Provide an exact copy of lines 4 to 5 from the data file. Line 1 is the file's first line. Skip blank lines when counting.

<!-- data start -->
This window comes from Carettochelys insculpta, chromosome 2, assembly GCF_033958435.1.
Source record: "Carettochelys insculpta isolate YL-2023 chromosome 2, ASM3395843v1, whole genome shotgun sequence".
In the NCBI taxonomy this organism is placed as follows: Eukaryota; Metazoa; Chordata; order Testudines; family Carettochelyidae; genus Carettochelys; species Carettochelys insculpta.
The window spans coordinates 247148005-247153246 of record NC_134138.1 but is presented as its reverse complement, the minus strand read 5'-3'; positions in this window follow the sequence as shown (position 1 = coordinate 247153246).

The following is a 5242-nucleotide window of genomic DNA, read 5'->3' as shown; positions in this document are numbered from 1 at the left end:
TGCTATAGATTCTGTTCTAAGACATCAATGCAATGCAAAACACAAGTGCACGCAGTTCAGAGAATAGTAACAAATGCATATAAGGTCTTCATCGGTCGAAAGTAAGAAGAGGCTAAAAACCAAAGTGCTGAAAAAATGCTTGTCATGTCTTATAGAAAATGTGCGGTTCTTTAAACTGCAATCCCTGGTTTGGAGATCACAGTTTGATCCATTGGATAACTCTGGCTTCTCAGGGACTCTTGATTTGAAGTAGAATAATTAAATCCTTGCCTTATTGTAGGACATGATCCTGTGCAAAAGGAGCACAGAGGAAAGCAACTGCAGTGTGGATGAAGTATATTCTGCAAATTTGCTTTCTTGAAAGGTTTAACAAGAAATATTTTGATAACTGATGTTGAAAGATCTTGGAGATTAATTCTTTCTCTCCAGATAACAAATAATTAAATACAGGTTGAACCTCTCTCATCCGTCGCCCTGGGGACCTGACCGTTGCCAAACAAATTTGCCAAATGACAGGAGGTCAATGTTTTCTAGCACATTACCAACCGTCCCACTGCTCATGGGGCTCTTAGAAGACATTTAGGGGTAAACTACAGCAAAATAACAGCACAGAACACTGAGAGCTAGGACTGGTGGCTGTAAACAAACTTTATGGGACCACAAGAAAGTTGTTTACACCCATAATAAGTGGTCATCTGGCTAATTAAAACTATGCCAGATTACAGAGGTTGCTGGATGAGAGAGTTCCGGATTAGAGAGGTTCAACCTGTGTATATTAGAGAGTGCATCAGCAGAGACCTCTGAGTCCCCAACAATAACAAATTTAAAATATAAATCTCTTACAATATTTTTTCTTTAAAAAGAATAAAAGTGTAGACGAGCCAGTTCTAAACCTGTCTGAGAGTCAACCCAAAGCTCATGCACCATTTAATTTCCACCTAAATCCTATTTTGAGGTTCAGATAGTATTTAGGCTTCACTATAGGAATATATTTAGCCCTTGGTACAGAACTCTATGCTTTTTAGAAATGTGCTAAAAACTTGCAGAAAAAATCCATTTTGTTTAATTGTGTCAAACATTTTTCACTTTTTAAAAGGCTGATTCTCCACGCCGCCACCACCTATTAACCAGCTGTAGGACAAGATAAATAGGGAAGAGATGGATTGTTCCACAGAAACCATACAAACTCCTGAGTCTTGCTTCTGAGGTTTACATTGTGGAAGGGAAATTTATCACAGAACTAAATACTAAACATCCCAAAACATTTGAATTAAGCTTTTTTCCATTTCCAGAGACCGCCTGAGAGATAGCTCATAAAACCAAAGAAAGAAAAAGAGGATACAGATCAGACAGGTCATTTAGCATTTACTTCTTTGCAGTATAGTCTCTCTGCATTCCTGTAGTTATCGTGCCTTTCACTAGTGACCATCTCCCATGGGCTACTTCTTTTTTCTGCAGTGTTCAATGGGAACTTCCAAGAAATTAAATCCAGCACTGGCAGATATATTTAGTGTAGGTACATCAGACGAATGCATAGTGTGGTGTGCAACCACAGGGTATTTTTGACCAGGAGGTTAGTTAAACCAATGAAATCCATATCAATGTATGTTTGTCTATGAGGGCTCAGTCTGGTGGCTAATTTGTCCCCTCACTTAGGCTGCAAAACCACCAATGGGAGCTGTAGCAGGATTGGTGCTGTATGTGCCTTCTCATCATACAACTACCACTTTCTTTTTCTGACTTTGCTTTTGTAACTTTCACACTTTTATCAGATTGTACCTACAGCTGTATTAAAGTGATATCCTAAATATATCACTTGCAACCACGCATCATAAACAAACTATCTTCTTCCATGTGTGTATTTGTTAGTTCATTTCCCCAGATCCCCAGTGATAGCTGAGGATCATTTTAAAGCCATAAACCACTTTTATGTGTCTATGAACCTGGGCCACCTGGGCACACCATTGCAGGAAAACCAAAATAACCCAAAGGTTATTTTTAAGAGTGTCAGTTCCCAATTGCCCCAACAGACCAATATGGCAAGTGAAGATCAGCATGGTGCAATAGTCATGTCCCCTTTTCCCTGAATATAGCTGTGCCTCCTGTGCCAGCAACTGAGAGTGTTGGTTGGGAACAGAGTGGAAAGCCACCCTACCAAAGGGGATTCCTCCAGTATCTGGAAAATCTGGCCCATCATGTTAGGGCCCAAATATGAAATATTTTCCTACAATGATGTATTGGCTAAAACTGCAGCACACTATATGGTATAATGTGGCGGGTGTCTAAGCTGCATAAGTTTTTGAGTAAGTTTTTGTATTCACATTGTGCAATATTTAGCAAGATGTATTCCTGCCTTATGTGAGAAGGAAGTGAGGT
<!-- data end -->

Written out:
The window spans coordinates 247148005-247153246 of record NC_134138.1 but is presented as its reverse complement, the minus strand read 5'-3'; positions in this window follow the sequence as shown (position 1 = coordinate 247153246).

The following is a 5242-nucleotide window of genomic DNA, read 5'->3' as shown; positions in this document are numbered from 1 at the left end: